The money for this comes from a pool of money for ADA improvements that the federal government gives to the city each year. I don’t know how much there is total. Charlie described a project he was on that provided sidewalk access from Edgewood Road all the way to the Senior Center on Roosevelt. Not bad!

The alleys on my block also limit access to the main road behind our block, Jefferson. It is actually quite funny because there are very nice ramps and crosswalks all on Jefferson, but they lead you up onto a section of sidewalk that ends in a giant curb at the alleyway. I am not going to worry too much about the alleys. If I want to use the mailbox at that corner, I will drive to it or go across the street and down the block and across the street again.

Charlie and I also discussed the driveway slope. That is something I could pay half of and the city would pay half, to fix. For now I am thinking to just put a big heavy board there as a temporary fix so that my car will stop bottoming out and so that I can get down the driveway in my wheelchair.

Then we went into discussion of trees and City Trees. The city used to recommend crepe myrtles, and then banned them, and now doesn’t mind them again, but since they push up the sidewalks the same as a big shade tree, they recommend you just go with the big shade tree. It helps houses be more energy efficient and it makes the city nicer for everyone. Big trees need 6 feet of planting space between the curb and sidewalk, and medium ones need 5. Our planting strip is narrow; about 2.5 feet. So, on streets like ours, the city does the 50/50 cost split, creates a sort of bump or bend in the sidewalk, moving the sidewalk closer up towards the house. The right of way is actually much greater than most people think, so, about 5 feet into our front yard is actually public land or right-of-way.

That was about 1 hour of my morning, and I took another hour to write it up. Time well spent.

I am very relieved that I don’t have to fight harder for this. Also, I was grateful not to have to explain myself, the ADA, my medical status, or anything else, to Charlie, who took my right to use the public sidewalks as a given. What a great public employee and great person to work with.

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Hacking City Hall

My experiences with activism, and also my peripheral awareness of politically savvy friends, taught me some things that aren’t automatic knowledge. In this case, I would like a 4-way stop sign at an intersection near my house. I would also like curb cuts — sloping ramps from the sidewalks to the street — at the busy intersections along my street, between the grocery store and the many apartment buildings and the two schools. And incidentally… to my house.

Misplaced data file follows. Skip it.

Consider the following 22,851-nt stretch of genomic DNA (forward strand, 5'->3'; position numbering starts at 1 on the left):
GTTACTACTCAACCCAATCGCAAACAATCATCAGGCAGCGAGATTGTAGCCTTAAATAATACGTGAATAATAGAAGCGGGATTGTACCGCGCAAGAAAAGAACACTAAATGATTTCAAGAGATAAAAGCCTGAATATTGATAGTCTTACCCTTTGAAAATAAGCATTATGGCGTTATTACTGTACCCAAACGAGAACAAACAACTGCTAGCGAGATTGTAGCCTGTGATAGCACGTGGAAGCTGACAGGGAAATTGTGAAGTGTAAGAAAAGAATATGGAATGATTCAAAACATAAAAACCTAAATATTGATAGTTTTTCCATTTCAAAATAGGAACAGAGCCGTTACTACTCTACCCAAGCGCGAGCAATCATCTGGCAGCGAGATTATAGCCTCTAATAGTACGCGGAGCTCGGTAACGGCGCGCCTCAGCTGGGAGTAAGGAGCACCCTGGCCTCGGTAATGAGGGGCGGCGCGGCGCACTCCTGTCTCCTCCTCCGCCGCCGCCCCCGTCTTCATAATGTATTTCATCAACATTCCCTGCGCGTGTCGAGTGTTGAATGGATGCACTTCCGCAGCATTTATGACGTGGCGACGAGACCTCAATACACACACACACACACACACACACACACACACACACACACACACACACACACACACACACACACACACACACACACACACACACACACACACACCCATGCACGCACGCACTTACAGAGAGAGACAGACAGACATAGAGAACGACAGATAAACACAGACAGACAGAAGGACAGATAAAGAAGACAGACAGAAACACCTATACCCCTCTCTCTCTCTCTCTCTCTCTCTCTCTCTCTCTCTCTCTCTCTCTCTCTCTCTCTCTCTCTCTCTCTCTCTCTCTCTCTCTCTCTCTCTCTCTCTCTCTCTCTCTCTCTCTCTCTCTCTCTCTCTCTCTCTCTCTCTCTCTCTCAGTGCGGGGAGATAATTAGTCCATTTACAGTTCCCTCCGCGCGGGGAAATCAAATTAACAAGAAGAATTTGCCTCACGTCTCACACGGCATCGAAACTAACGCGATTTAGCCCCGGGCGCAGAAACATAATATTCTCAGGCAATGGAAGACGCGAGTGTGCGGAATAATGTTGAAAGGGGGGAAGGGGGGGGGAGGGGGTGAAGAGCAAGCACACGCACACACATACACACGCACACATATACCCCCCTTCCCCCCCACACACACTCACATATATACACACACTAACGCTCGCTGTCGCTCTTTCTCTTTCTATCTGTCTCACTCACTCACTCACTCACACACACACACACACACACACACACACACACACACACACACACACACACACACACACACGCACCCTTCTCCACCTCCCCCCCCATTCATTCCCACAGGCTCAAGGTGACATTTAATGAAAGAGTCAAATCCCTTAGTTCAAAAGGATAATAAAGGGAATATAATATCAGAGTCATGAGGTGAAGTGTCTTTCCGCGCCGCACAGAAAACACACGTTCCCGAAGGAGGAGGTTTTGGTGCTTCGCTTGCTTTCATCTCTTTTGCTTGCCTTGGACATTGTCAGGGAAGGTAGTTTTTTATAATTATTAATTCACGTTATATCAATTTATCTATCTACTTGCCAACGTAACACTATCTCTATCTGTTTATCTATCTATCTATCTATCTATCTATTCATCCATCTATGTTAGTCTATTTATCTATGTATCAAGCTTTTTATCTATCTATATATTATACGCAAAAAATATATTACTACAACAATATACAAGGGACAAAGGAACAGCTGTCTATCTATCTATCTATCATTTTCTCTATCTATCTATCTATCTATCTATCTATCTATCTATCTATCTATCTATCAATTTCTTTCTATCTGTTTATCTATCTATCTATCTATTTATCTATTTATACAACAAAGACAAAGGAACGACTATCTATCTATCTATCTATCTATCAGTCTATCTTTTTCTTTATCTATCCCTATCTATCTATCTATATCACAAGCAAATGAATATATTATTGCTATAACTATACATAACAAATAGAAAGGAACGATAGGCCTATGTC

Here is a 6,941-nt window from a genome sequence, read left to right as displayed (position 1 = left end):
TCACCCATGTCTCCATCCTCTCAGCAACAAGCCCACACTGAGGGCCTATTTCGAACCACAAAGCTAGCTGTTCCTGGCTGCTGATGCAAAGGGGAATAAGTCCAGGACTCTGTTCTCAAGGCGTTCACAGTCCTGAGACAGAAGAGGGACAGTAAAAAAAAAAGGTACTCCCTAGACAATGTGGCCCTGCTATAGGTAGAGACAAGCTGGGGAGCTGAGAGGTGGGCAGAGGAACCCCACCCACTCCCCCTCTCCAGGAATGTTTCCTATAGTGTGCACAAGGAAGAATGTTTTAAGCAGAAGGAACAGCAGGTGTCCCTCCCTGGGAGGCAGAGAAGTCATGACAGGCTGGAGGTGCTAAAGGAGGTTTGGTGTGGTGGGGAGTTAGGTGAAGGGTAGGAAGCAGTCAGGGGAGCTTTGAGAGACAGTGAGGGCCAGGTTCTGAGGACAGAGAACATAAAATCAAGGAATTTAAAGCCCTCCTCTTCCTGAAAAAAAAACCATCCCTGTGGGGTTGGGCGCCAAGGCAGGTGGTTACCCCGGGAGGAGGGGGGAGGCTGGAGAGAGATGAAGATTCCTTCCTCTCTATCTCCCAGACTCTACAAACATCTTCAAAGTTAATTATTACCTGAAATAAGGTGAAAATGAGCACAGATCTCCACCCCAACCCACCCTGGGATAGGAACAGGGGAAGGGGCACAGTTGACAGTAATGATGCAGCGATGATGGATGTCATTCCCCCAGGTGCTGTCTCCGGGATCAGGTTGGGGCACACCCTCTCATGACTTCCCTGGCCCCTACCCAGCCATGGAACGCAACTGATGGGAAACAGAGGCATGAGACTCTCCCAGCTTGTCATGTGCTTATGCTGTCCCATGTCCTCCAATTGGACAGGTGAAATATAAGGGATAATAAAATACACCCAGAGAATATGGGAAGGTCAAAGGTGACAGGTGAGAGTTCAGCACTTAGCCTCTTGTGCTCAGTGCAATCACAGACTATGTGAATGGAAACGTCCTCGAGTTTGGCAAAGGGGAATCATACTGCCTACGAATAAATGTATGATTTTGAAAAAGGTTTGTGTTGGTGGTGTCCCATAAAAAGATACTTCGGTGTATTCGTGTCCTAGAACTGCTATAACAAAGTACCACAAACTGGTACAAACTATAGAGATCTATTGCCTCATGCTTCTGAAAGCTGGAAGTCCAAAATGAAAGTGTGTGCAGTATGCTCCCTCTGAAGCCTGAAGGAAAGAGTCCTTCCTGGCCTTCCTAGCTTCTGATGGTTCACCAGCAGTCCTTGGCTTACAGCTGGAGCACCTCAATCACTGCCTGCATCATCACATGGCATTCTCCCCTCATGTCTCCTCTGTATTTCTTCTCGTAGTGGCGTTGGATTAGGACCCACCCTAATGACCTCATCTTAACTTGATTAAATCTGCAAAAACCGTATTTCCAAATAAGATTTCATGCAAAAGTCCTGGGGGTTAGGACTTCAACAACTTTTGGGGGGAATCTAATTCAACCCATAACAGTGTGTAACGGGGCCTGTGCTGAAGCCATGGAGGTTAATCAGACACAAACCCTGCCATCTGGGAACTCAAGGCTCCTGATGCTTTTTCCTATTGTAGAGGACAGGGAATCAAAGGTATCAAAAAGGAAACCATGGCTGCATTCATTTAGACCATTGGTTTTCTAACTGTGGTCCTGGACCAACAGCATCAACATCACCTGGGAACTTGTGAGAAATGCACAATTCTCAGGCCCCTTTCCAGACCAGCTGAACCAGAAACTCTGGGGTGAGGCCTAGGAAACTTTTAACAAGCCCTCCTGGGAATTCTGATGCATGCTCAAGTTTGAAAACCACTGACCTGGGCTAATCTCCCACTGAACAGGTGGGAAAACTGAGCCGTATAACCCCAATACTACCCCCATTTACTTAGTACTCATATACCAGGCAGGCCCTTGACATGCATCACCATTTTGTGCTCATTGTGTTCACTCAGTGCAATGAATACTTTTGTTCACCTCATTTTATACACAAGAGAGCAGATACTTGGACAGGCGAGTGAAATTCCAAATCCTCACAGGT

If you saw me in the street with my 7 year old at 8:15 am this morning you would understand a little bit better. It is hard for me to find a place to cross the street. The curbs and driveways are steep. Some driveways I can go up and down, and some I can’t, especially if I’m tired and hurting. Meanwhile, my kid wants to walk next to me, but I won’t let him, so I’m trying to herd him by shouting, and keep us both caught up, and teach him traffic awareness and how to cross the street, but while I’m in the street and we are separated by parked cars. Giant Hummers and SUVs driven by people talking on cell phones fail to stop when they see me, even when they’re at stop signs, and they blow past me at 40 miles an hour while I’m out in the middle of the road going past parked cars with people getting in and out, parallel parking with vans full of kids. It’s a nightmare because the drivers are careless and distracted and ill-tempered and inconsiderate. Because we don’t have school buses in this district, everyone has to walk or has to drop off their kids on the way to work. The police circle the block, giving tickets to the worst offenders.

So, what to do? I need to be able to cross the street in my wheelchair! At an intersection! With my kid!